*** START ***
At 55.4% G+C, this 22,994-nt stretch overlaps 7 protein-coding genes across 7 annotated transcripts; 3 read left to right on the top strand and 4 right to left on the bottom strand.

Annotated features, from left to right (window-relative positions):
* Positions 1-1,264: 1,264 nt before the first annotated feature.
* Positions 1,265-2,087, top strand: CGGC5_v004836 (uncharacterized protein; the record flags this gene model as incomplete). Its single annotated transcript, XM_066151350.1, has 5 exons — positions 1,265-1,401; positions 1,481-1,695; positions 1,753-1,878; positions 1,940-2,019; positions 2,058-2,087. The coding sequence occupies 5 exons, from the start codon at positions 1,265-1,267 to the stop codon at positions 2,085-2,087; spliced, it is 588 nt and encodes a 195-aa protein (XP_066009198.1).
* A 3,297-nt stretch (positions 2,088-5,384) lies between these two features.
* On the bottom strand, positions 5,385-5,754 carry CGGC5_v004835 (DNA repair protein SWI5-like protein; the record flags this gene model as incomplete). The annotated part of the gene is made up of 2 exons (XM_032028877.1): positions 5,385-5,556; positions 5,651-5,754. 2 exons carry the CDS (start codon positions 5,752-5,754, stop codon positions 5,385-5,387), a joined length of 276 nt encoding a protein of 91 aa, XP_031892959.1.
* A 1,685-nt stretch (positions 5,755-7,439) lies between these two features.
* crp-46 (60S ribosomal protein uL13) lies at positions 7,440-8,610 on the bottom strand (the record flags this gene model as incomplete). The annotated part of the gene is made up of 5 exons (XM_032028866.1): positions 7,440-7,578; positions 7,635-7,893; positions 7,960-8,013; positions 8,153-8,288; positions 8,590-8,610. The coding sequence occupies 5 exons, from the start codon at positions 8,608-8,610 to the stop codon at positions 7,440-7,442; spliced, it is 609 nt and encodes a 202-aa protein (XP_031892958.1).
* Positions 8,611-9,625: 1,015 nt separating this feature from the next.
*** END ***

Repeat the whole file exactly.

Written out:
At 55.4% G+C, this 22,994-nt stretch overlaps 7 protein-coding genes across 7 annotated transcripts; 3 read left to right on the top strand and 4 right to left on the bottom strand.

Annotated features, from left to right (window-relative positions):
* Positions 1-1,264: 1,264 nt before the first annotated feature.
* Positions 1,265-2,087, top strand: CGGC5_v004836 (uncharacterized protein; the record flags this gene model as incomplete). Its single annotated transcript, XM_066151350.1, has 5 exons — positions 1,265-1,401; positions 1,481-1,695; positions 1,753-1,878; positions 1,940-2,019; positions 2,058-2,087. The coding sequence occupies 5 exons, from the start codon at positions 1,265-1,267 to the stop codon at positions 2,085-2,087; spliced, it is 588 nt and encodes a 195-aa protein (XP_066009198.1).
* A 3,297-nt stretch (positions 2,088-5,384) lies between these two features.
* On the bottom strand, positions 5,385-5,754 carry CGGC5_v004835 (DNA repair protein SWI5-like protein; the record flags this gene model as incomplete). The annotated part of the gene is made up of 2 exons (XM_032028877.1): positions 5,385-5,556; positions 5,651-5,754. 2 exons carry the CDS (start codon positions 5,752-5,754, stop codon positions 5,385-5,387), a joined length of 276 nt encoding a protein of 91 aa, XP_031892959.1.
* A 1,685-nt stretch (positions 5,755-7,439) lies between these two features.
* crp-46 (60S ribosomal protein uL13) lies at positions 7,440-8,610 on the bottom strand (the record flags this gene model as incomplete). The annotated part of the gene is made up of 5 exons (XM_032028866.1): positions 7,440-7,578; positions 7,635-7,893; positions 7,960-8,013; positions 8,153-8,288; positions 8,590-8,610. The coding sequence occupies 5 exons, from the start codon at positions 8,608-8,610 to the stop codon at positions 7,440-7,442; spliced, it is 609 nt and encodes a 202-aa protein (XP_031892958.1).
* Positions 8,611-9,625: 1,015 nt separating this feature from the next.